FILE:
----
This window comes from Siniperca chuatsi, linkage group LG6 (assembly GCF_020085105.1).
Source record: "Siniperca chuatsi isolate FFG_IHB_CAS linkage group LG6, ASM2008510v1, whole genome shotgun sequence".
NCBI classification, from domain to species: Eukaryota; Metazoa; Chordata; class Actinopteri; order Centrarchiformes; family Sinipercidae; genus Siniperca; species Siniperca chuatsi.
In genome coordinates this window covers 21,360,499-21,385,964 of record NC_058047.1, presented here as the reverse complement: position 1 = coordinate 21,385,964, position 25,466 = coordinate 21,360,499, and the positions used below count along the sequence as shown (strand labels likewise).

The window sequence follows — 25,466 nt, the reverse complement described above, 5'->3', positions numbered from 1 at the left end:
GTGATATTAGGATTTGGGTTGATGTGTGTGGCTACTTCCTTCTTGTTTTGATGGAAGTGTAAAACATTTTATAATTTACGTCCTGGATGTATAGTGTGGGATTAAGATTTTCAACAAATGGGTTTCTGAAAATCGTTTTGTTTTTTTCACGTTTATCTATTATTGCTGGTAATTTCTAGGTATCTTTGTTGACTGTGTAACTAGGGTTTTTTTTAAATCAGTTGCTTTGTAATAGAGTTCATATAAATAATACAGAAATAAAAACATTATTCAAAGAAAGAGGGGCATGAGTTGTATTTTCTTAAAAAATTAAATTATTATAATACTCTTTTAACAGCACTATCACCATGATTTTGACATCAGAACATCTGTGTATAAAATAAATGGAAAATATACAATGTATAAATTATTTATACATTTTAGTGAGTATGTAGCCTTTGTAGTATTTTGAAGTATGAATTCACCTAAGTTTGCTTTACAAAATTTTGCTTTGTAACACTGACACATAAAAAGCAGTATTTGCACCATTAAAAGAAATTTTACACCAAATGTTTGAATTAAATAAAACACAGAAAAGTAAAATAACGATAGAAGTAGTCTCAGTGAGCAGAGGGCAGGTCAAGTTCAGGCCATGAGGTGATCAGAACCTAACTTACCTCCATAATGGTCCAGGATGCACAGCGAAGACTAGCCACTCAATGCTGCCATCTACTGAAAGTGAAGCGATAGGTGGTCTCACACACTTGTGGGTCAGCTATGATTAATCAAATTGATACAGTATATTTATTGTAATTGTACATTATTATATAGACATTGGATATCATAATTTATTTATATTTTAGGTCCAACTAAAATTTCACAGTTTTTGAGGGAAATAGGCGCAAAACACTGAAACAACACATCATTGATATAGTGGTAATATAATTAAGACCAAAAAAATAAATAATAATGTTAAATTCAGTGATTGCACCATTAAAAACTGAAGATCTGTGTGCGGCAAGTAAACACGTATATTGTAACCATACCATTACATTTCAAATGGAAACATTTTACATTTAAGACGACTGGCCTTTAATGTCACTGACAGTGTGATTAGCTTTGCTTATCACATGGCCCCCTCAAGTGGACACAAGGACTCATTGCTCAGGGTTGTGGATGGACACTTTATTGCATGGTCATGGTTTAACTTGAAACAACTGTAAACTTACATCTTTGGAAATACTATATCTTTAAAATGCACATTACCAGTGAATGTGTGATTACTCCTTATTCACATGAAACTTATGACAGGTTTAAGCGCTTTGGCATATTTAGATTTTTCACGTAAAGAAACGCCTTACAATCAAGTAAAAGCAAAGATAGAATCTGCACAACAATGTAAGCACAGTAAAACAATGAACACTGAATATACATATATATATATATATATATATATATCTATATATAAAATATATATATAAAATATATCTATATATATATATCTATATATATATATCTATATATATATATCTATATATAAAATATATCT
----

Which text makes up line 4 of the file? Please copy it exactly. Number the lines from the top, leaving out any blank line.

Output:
In genome coordinates this window covers 21,360,499-21,385,964 of record NC_058047.1, presented here as the reverse complement: position 1 = coordinate 21,385,964, position 25,466 = coordinate 21,360,499, and the positions used below count along the sequence as shown (strand labels likewise).